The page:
(The Center Square) – With litigation against Illinois’ gun ban still pending, despite Friday’s appeals court ruling upholding the law, some are looking for a legislative body to block Illinois State Police’s gun ban registry rules.
Illinois’ gun ban has been in effect since Jan. 10. Several lawsuits challenging the ban were consolidated and taken up by the Seventh Circuit U.S. Court of Appeals. After hearing the challenge in late June, the court issued its order vacating a lower court’s preliminary injunction. Several other cases are still pending in district court.
The registry component of the law for grandfathered firearms opened Oct. 1. Illinois State Police were told by the Joint Committee on Administrative Rules to hold public hearings about the emergency rules. The first was in Springfield Thursday. The second was in Chicago Friday.
About 150 people attended the third and final public hearing on ISP’s gun ban registry emergency rules Monday in Caseyville. Some are looking for a legislative body to block the rules.
The lack of a public address system at the hearing didn’t prevent IllinoisCarry.com’s Valinda Rowe from getting her point across that more needs to be done to address mental health rather than banning certain weapons to address gun violence.
“Instead of creating ineffective laws and rules that put our law enforcement at risk of violating the constitutional rights of law-abiding citizens and do nothing to make us safer,” Rowe said.
Dan Eldridge with Federal Firearms Licensees of Illinois asked why ISP waited until late September to file emergency rules, rather than a more normal, orderly process.
“That process requires I believe two 45-day comment periods, which, if you had published these rules in May, five months after the act had passed, would have been sufficient,” Eldrige said. “So, here we are with emergency rules that will be in effect for 150 days, well past the registration window.”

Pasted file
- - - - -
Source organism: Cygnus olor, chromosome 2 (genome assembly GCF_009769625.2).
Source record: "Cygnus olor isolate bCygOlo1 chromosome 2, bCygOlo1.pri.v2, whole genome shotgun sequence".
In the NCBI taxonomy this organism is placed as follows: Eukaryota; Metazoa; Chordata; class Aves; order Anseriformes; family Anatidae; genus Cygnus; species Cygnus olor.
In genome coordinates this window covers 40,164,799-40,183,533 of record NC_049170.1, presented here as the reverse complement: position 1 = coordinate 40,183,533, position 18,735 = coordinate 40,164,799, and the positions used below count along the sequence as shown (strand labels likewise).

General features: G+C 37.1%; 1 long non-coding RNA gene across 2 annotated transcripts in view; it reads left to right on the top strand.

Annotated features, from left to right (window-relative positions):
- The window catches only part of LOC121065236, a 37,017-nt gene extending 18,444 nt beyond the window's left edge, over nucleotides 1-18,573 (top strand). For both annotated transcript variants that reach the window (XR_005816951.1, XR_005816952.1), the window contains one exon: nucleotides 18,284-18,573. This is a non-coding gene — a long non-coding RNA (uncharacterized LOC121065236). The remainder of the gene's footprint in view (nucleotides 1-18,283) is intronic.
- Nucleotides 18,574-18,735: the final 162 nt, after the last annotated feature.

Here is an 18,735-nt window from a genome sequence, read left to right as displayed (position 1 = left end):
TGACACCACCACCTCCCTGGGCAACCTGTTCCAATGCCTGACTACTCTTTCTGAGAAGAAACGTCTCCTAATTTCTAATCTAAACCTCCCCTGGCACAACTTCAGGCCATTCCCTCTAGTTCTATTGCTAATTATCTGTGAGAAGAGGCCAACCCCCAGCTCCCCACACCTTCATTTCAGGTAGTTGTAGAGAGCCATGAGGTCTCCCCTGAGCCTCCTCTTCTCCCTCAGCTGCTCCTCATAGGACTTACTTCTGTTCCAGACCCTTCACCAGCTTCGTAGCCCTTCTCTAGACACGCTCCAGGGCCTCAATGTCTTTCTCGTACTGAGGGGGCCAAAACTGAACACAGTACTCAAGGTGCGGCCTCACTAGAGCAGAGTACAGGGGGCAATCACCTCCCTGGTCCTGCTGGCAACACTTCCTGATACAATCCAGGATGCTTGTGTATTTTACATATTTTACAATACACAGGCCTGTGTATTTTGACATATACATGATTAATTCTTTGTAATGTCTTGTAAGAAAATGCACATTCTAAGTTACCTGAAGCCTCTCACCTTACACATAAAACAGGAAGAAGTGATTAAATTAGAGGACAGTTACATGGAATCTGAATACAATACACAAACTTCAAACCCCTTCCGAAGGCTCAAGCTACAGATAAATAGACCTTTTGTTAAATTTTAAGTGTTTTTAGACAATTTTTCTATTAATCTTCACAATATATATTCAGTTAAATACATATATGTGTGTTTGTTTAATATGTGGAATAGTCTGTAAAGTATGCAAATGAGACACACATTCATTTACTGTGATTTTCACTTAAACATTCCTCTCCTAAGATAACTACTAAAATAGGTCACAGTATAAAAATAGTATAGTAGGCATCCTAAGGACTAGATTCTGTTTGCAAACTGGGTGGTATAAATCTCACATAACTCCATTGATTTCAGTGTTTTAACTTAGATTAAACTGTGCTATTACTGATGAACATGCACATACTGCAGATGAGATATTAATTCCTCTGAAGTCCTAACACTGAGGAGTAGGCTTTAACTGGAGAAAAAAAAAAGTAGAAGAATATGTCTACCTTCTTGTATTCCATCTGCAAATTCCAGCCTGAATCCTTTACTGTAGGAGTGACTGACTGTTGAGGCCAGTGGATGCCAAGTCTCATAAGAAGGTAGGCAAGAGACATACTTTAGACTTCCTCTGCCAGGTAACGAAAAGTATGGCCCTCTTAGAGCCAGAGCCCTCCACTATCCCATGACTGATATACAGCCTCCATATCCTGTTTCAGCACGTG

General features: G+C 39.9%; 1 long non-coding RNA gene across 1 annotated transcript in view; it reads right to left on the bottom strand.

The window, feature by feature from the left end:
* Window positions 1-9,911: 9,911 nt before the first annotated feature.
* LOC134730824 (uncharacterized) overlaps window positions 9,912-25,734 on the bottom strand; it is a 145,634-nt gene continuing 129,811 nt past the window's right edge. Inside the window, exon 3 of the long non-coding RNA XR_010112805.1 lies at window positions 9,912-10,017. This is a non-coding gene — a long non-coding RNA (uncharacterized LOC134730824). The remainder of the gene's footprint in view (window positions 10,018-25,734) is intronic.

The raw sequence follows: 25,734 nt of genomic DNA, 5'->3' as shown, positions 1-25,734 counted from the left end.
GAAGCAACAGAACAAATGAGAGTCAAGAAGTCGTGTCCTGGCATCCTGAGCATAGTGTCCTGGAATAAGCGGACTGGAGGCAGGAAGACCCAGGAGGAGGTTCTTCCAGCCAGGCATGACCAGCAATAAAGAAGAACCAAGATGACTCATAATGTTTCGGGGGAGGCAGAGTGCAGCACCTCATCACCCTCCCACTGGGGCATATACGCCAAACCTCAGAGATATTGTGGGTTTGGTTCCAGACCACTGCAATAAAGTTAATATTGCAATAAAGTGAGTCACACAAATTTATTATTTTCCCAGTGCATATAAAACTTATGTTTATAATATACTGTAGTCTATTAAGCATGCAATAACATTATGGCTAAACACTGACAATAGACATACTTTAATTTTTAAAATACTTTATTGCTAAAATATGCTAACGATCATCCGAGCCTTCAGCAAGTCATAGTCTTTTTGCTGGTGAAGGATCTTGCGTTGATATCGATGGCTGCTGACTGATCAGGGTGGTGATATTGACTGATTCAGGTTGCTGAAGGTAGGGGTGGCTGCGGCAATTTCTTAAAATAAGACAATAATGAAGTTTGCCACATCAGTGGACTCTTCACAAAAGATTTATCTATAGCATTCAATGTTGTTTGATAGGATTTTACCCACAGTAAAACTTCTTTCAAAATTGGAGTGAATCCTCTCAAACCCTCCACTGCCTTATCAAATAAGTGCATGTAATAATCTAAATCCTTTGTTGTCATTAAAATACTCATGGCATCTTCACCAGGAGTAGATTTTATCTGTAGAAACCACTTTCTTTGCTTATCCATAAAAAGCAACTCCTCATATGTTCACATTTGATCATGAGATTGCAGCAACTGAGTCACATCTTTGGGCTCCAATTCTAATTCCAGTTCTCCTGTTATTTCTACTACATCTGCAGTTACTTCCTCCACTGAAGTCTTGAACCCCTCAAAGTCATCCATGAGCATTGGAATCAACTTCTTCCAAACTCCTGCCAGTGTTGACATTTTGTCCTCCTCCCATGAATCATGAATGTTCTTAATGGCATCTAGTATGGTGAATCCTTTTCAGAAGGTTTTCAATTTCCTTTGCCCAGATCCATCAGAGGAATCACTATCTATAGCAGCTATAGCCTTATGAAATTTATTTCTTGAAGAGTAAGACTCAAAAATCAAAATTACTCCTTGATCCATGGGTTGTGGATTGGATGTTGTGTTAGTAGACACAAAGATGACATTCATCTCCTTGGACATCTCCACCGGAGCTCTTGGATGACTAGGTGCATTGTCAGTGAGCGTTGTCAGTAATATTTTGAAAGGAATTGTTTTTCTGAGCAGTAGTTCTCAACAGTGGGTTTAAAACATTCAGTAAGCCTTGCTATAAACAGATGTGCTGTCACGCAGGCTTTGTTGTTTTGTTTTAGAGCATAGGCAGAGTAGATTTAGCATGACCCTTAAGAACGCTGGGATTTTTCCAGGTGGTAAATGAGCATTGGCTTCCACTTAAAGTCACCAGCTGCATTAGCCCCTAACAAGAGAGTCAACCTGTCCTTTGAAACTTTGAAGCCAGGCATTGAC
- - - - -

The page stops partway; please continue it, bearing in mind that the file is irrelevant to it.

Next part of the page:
ISP said it worked with other state agencies and the Joint Committee on Administrative Rules to publish rules “as quickly as possible.”
Former state Sen. Darren Bailey, R-Xenia, asked why ISP Director Brendan Kelly was not in attendance. A spokesperson said Kelly was off with other ISP business and couldn’t attend.
After Monday’s hearing, state Sen. Terry Bryant, R-Murphysboro, said she heard more questions than answers and JCAR needs to block the rules.
“They need to be leaders in this and leading doesn’t mean you create laws that violate people’s constitutional rights,” Bryant told The Center Square.
Bailey said JCAR should strike down the gun ban registry.
“I hope they do, but unfortunately, many people don’t understand how JCAR consists of six Democrats and six Republicans, so you essentially have to have two from one of the parties to go with the other,” Bailey told The Center Square after the hearing. “It’s an election year. Do you see that happening? I don’t think so.”
JCAR meets at 10:30 a.m. Tuesday in Springfield. ISP said it hopes to work with JCAR in the weeks ahead to address various concerns with the gun ban rules.